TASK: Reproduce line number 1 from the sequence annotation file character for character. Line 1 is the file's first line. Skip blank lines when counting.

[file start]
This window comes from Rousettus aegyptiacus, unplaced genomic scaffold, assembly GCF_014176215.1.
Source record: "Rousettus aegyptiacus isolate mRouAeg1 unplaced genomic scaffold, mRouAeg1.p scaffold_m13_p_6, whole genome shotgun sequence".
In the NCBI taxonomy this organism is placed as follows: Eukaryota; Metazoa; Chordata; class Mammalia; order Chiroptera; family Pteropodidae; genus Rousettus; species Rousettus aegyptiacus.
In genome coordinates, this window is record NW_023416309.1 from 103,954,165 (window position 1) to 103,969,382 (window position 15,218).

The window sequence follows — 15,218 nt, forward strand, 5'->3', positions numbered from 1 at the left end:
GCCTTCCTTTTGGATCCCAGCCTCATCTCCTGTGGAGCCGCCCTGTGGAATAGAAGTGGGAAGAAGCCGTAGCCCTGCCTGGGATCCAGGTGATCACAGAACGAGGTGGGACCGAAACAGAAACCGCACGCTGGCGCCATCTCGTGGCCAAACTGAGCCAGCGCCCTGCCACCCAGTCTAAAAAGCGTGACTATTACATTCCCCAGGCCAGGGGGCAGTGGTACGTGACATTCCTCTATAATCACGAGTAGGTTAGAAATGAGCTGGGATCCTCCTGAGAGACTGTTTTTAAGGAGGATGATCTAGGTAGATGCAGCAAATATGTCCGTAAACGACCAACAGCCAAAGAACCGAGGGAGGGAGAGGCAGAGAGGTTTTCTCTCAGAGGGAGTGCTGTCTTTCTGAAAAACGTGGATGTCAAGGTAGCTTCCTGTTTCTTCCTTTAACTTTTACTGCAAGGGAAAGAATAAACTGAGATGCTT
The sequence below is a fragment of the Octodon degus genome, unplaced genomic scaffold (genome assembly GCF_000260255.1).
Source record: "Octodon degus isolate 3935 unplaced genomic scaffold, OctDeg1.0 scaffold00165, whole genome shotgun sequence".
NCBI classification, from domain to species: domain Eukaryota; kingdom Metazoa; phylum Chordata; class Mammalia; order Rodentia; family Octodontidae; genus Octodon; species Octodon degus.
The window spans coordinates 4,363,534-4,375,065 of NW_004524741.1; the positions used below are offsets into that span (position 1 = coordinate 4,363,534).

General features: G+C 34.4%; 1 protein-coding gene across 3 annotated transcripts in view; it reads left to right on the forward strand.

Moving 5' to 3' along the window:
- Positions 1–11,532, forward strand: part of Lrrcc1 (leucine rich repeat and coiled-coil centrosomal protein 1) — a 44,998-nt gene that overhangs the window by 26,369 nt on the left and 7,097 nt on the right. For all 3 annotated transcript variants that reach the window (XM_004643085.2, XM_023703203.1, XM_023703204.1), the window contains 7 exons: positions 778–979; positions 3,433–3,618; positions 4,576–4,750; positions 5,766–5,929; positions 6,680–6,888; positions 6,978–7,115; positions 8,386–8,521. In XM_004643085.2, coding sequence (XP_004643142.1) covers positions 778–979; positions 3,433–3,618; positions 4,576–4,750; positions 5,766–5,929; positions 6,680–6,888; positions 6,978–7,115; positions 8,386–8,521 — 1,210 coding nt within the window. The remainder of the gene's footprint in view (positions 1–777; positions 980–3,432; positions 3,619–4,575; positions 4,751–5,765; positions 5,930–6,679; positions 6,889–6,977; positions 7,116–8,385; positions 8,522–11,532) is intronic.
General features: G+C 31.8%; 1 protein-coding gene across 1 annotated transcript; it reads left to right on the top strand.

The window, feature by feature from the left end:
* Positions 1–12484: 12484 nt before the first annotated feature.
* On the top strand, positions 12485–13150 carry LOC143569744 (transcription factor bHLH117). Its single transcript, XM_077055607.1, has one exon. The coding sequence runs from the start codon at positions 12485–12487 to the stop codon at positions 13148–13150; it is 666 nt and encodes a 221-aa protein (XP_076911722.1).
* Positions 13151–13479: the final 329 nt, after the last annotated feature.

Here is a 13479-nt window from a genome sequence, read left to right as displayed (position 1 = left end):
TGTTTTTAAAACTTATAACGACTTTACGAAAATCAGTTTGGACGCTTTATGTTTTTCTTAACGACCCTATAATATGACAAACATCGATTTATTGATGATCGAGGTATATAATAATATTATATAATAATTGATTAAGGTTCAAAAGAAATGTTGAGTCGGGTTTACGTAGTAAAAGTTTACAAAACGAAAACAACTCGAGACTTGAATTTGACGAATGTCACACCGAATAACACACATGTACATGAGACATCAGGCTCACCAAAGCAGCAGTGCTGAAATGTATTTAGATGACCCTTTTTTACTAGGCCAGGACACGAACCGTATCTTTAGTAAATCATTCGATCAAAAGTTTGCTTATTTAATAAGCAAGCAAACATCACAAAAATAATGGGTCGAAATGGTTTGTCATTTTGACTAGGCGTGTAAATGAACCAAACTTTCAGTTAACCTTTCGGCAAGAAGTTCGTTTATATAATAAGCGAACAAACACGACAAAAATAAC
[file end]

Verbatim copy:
This window comes from Rousettus aegyptiacus, unplaced genomic scaffold, assembly GCF_014176215.1.